Designing Bioretention Media for Permeability and Phosphorus Removal Using Drinking Water Treatment Residuals

Michael Ament

University of Vermont

Co-Authors: E. Roy, S. Hurley, E. Perkins, Y. Yuan, M. Voorhees

Green stormwater infrastructure, such as bioretention systems, are increasingly used to manage stormwater volumes and pollutant loads in urban landscapes. However, phosphorus (P) removal in bioretention field studies has been highly variable, prompting research into P-sorbing amendments for bioretention media. In this study, we investigated potential tradeoffs between hydraulic conductivity and P sorption capacity in drinking water treatment residuals (DWTRs). We quantified the maximum P sorption capacity (Smax) for three DWTR sources using batch isotherm and flow-through column experiments. A large column experiment was also used to determine how solid and mixed layers of DWTRs affect system hydraulics and P removal performance. Study results showed that Smax values vary greatly among DWTR sources and experimental methodologies, which has implications for regulatory standards. When applied to bioretention media, the impact of DWTRs on hydraulic conductivity and P removal depended on layering strategy. Although both the solid and mixed layer designs improved P removal relative to the control, the mixed layer exhibited higher flow rates and better P removal than the solid layer. It is therefore recommended that DWTRs be mixed with sand in bioretention media to simultaneously achieve hydraulic control and long-term P removal in bioretention systems.

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5 thoughts on “Designing Bioretention Media for Permeability and Phosphorus Removal Using Drinking Water Treatment Residuals

  1. Thank you for taking the time to make this presentation! I also work on analyzing P sorbing materials, though not so much their hydraulic conductivity. I’m sure you said this in your presentation, but what were the layers for your three column-types? I assume sand is the lighter color and the DWTR is represented in black, but what are the gray colors and the orange-ish one?
    Also, by what mechanism does DWTR sorb P? What is it composed of?
    I’ve come across primarily steel slag or purposefully-designed iron-based sorption materials, so I’m unfamiliar with this one. Thank you!

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  2. Hi Samantha,
    Thanks for your questions. The top layer is a blend of 90% washed sand and 10% “low phosphorus” compost (derived from leaf litter). The next layer is either a layer of 100% washed sand, or 90% sand and 10% DWTR. The layers below that are pea stone and gravel for drainage purposes. The DWTRs are comprised of aluminum oxides, which have a net positive charge and they sorb the negatively charged phosphate ions via ligand exchange reactions. Ligand exchange reactions are much stronger than the cation exchange reactions that we think of in agricultural contexts involving organic matter, which is why P is often inaccessible to plants grown in soils dominated by metal oxides (tropical soils). DWTRs are a waste product generated by drinking water treatment plants and when processed (e.g. put through a freeze-thaw cycle) they can exhibit very high surface areas which gives them a high P sorption capacity. Hope this helps!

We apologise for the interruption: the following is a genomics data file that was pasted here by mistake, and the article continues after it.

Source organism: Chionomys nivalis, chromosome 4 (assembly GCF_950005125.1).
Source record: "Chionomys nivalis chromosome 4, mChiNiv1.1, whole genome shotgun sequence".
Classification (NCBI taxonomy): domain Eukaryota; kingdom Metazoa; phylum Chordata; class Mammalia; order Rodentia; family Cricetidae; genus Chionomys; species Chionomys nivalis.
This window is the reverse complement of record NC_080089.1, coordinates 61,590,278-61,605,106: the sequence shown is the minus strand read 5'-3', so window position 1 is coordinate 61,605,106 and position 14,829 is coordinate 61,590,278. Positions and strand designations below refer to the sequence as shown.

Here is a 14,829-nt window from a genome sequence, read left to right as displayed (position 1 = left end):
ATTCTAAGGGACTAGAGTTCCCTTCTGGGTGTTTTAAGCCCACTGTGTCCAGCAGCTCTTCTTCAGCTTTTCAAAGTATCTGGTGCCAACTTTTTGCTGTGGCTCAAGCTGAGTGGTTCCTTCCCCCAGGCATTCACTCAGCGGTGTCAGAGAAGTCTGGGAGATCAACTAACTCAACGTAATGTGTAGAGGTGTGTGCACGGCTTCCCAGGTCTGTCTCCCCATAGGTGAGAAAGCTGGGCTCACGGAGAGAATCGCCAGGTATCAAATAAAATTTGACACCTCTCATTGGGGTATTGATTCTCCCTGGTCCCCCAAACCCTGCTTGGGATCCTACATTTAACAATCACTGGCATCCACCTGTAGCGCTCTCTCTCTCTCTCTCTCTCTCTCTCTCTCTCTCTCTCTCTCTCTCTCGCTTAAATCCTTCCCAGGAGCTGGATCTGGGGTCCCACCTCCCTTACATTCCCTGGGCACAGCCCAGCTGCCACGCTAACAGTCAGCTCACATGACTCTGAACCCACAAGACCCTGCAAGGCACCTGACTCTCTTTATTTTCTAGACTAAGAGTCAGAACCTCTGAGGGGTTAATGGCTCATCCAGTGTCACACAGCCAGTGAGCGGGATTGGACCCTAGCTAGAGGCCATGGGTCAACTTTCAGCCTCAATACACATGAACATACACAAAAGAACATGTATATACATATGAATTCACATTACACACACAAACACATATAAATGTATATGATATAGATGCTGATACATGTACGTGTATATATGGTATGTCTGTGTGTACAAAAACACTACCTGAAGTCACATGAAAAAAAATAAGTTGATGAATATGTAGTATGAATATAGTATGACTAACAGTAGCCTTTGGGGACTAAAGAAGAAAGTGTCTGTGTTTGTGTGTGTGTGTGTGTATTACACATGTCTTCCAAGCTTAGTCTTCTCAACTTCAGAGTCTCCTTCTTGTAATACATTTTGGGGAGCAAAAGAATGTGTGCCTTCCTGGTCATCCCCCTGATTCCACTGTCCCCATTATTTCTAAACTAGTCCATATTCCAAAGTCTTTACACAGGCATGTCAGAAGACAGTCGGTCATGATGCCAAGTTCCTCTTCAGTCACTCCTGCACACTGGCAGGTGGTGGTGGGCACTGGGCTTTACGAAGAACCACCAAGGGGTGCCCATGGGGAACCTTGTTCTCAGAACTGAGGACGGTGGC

Mike

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    1. Mike, thank you for such a comprehensive response! I really appreciate your explanation, that helps a lot!

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  3. Michael – very nice work! I’m interested whether you looked at the DWT residuals themselves. I’ve seen reports that there is a high level of variability in WTR characteristics. These characteristics could have substantial impacts on the P sorption capacity that is left in the residuals. Did you do an analysis of the makeup (chemically) of the WTR? If so, how did that impact the removal rates you saw?

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  4. Hi Ryan,
    Yes, we did investigate the DWTRs themselves and found that the 3 sources varied 4-7 fold in their P sorption capacities. Interestingly, this variation did not correspond with metal oxide content, amorphous metal oxide content, or P saturation ratio. It did, however, correspond with surface areas, which aligns with our understanding of sorption as a surface process.
    Mike

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